Tough Year for Louis Dreyfus

Louis Dreyfus Co., one of the world’s top four agricultural traders, said net income rose last year, supported by its metals unit, but net profit at the core agriculture business fell 16 percent. Data Courtesy Bloomberg. ( Farm Journal )

(Bloomberg) -- Louis Dreyfus Co. suspended dividend payments to its family owners in 2017 for the first time in at least a decade as the storied food commodities merchant suffered another year of tepid profit.

The firm, controlled by 55-year-old billionaire Margarita Louis-Dreyfus, has been battling tough conditions as big harvests from Russia to Canada hurt prices and volatility, eroding trading opportunities. It said in its annual report Wednesday that it paid no dividends at all last year. That compares with average annual payouts of $270 million in the previous decade, filings show.

Dreyfus declined to comment on its dividend policy, but said in the annual report that its bonds and bank loans contain covenants that “require maintenance of levels of working capital, net worth, ratios of debt to equity, dividend restrictions and limit of indebtedness.” It also said it increased its financing to Biosev SA, the sugarcane processor that’s owned by the family.

Dreyfus, one of the world’s top four agricultural traders, said net income rose 4 percent to $317 million last year, largely supported by a record year in metals. But excluding the metals unit -- which it agreed to sell in December -- net profit at the core agriculture business fell 16 percent to $224 million.

"The continuing unpredictable environment of fluctuating market conditions and demands has created many challenges for our sector,” Louis-Dreyfus said in a statement. Chief Executive Officer Gonzalo Ramirez Martiarena said that the industry is still facing challenges.

Louis-Dreyfus owns about 80 percent of the company’s parent, with four other relatives owning most of the remaining equity.

The low profit and lack of a dividend at the 167-year-old business comes at a critical time for Russian-born Louis-Dreyfus. She’s facing a payment of as much as $1 billion to fulfill an obligation to buy out family members stakes’ in the holding company that controls the business. The billionaire has in the past used dividend proceeds to help fund the purchase of family members’ shares.

Furthermore, she needs extra cash to keep afloat Biosev, the world’s second-biggest sugarcane processor. Dreyfus said that it has extended credit in the form of pre-payment facilities and trade receivables worth $831 million to Biosev, up from $608 million the previous year.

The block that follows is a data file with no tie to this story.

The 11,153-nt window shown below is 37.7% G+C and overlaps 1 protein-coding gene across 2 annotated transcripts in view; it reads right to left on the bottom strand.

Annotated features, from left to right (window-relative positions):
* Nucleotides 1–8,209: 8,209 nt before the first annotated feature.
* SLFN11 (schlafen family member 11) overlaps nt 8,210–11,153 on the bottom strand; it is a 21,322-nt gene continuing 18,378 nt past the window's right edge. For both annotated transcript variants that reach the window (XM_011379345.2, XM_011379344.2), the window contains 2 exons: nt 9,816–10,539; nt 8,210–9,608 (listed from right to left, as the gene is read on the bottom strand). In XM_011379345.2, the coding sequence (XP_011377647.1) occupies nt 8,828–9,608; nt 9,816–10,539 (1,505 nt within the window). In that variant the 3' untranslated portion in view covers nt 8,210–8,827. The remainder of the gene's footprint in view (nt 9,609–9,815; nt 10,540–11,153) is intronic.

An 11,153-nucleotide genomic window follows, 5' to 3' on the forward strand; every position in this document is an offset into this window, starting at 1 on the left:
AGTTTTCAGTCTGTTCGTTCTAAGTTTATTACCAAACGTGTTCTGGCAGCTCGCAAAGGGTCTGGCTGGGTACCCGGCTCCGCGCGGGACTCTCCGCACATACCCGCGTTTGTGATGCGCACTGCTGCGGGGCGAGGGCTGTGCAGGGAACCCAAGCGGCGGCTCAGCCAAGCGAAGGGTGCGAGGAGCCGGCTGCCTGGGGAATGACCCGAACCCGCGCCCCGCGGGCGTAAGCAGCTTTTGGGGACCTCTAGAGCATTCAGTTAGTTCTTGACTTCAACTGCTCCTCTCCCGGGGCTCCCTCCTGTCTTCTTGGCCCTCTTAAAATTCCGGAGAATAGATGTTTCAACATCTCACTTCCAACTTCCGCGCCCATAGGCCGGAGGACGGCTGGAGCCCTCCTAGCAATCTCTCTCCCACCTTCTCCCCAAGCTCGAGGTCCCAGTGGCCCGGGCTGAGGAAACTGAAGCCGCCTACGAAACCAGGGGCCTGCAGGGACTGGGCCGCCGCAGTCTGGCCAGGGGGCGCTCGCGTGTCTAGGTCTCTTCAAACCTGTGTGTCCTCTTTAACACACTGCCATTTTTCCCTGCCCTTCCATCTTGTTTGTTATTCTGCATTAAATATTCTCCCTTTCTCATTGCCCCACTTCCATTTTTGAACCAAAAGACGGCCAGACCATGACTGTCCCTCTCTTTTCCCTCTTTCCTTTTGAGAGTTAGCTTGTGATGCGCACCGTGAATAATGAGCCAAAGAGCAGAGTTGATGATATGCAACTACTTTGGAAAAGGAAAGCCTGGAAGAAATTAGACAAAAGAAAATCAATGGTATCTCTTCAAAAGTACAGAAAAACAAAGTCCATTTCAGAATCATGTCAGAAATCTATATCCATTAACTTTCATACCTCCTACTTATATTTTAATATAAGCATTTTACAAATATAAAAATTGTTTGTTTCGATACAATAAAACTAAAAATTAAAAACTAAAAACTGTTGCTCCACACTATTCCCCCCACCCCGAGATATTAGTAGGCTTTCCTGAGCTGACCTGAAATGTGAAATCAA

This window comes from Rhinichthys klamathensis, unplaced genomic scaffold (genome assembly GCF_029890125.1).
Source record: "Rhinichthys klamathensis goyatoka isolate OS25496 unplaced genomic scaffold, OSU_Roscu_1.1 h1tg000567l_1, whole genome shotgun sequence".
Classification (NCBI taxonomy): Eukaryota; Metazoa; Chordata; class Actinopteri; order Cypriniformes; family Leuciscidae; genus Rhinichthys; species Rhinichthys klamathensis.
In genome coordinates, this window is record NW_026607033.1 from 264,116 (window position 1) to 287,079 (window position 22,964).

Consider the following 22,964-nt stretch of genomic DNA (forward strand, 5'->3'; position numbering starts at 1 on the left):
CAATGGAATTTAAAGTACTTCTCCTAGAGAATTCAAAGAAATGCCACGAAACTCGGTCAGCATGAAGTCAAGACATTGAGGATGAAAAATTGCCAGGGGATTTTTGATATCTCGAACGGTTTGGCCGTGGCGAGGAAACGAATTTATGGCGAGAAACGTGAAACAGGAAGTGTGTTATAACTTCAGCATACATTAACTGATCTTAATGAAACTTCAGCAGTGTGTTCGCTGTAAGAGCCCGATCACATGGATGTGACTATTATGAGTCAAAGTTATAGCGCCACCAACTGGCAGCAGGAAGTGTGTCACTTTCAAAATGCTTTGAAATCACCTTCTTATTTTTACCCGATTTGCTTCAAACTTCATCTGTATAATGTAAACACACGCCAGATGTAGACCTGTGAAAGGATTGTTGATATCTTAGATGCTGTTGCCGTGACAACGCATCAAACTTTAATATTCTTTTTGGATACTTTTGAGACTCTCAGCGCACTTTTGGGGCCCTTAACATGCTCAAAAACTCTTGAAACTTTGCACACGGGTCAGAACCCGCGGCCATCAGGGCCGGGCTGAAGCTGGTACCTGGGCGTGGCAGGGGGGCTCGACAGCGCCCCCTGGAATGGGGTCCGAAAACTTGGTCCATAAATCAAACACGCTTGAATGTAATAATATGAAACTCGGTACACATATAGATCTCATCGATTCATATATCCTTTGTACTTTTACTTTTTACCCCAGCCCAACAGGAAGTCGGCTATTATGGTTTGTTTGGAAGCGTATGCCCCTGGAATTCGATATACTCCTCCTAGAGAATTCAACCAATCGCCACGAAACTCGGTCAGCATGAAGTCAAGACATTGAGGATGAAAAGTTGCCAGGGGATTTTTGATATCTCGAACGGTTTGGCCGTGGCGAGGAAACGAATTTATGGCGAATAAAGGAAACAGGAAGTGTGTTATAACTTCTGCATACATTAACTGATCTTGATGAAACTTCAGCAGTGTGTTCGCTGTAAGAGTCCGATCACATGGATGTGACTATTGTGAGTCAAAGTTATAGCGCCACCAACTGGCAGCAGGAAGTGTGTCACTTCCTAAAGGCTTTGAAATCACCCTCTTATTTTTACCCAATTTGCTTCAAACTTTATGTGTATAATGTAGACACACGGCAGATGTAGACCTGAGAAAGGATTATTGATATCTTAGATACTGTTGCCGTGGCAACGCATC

Louis Dreyfus Holding BV, the parent of the trading house, has agreed to a $1 billion capital increase to rescue its Brazil sugar subsidiary as part of a debt-extension agreement with banks, people with direct knowledge of the matter said this month. The agreement is expected to be completed by the end of March and includes a $750 million debt-to-equity conversion and $250 million in new equity, the people said.

Dreyfus’s earnings in the last three years have been much lower than between 2007 and 2014, when profits totaled more than $600 million annually as traders benefited from a golden period of crop failures, which tightened supply and increased trading opportunities. Now, lower prices and reduced volatility have hurt margins.

As part of planned cost cuts and asset sales, Dreyfus last year offloaded its Africa-based fertilizers business and has agreed to sell its LDC Metals unit to China’s NCCL Natural Resources Investment Fund.

Dreyfus, based in Rotterdam, shipped 81 million metric tons of commodities in 2017, up 5 percent from a year earlier. Adjusted net debt fell to $2.6 billion, down from $2.9 billion the previous year.

The company represents the ‘D’ in the group of the big-four agricultural merchants known as the ‘ABCD’ that also include Archer-Daniels-Midland Co., Bunge Ltd. and Cargill Inc. which for a century have dominated food trading.

Dreyfus’s earnings release comes a day after Cargill and ADM said things are starting to look up in the grains market, helped by drought in Argentina and unfavorable weather in the U.S.


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